Greater diversification and complexity in production processes as well as increased use of new machinery, equipment and chemical substances have been giving rise to a wide variety of causes of industrial accidents, and have been making it difcult to identify any specic cause. In view of this situation, to raise the level of safety and health in workplaces, Paragraph 1 of Article 28-2 of the Industrial Safety and Health Act (Act No. 57, 1972; hereinafter referred to as the Act) requires employers to comply with the standards for preventing hazards that are specified in laws and ordinances related to industrial safety and health as minimum requirements. In addition, these provisions also require employers to voluntarily conduct assessment of risks in each workplace that may be associated with structures, facilities, raw materials, gases, vapors, dust, etc., or that may be attributable to working behaviors or other work-related factors (hereinafter referred to as risk assessment), and mandate that they take necessary measures to prevent workers from being exposed to risks or health impairments based on the results of such risk assessment. Pursuant to the provisions of Paragraph 2 of Article 28-2 of the Act, these Guidelines specify the basic concept and actions to facilitate the appropriate and effective implementation of these measures at each workplace, thereby encouraging employers to more often conduct voluntary safety and health activities. Based on these Guidelines, more detailed guidelines focusing on specic types of risks or hazards shall be separately developed. Such detailed guidelines include the Guidelines for the Necessary Measures to Prevent Health Impairments to Workers Due to Chemical Substances, Etc. and guidelines on machinery safety stipulated by the director general of the Labour Standards Bureau of the Ministry of Health, Labour and Welfare.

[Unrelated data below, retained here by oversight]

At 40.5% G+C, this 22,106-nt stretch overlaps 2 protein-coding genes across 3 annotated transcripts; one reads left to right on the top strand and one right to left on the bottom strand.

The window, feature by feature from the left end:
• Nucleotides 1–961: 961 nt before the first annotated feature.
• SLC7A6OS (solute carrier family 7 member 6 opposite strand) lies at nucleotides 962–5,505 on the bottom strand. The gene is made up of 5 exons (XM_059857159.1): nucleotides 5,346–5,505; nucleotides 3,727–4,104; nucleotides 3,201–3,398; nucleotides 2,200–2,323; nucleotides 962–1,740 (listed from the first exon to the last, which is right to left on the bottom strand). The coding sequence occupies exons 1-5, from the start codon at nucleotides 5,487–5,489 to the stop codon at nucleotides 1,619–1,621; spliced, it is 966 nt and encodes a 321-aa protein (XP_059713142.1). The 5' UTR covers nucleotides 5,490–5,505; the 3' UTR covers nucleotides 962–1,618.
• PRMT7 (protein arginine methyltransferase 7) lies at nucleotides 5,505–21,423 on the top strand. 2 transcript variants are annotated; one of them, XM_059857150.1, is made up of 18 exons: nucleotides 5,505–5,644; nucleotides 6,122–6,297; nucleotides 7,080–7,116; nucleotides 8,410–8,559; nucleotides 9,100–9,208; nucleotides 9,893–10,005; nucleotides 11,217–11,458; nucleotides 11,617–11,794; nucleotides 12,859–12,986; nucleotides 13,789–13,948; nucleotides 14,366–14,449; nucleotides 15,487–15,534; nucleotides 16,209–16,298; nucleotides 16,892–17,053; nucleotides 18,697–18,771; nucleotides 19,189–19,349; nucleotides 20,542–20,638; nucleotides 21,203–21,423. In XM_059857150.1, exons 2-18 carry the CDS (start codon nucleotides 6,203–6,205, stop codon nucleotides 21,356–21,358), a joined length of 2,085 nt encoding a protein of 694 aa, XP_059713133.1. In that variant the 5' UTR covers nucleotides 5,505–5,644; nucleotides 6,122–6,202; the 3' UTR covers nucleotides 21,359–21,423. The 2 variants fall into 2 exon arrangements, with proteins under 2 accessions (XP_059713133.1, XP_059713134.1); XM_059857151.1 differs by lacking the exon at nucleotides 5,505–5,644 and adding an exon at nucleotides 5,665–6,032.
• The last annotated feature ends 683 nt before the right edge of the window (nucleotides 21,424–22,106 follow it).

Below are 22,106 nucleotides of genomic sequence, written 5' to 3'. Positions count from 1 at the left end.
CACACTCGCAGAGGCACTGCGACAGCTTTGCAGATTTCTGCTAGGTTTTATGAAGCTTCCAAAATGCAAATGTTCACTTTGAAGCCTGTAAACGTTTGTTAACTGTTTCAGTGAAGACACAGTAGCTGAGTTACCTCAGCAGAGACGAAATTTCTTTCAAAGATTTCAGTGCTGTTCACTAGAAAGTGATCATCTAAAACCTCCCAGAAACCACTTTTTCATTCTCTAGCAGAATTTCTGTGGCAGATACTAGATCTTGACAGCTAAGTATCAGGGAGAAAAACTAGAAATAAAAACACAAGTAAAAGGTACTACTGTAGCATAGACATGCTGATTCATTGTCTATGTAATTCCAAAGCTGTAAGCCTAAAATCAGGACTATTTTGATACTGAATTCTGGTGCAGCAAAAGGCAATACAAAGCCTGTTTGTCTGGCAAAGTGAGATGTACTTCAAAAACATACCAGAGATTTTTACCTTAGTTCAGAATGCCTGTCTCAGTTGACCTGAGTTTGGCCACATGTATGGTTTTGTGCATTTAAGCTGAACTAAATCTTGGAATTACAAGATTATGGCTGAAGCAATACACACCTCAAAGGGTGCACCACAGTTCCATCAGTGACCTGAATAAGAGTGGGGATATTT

These Guidelines shall be applicable to all hazards inherent in work performed by workers that may be associated with structures, facilities, raw materials, gases, vapors, dust, etc., or that may be attributable to working behaviors or other work-related factors (hereinafter referred to as hazards). 3. Implementation Items

The employer shall implement the following items as part of the risk assessment and measures to be taken based on the results of such risk assessment. (1) The identification of hazards relative to job performance by workers (2) An estimation of the severity and the extent of possibility of occurrence of injuries or diseases that might be caused by the hazards identied in item (1) (hereinafter referred to as risks) (3) Setting priorities to reduce the risks estimated under item (2), and examining measures to reduce risks (hereinafter referred to as risk reduction measures) (4) Implementing risk reduction measures in accordance with priorities set under item (3) 4. Organizational Structure

(1) The employer shall implement risk assessment and control measures under the following organization. a. The employer shall have the person who supervises and manages an overall business undertaking (who assumes the highest position in a workplace), such as a general safety
83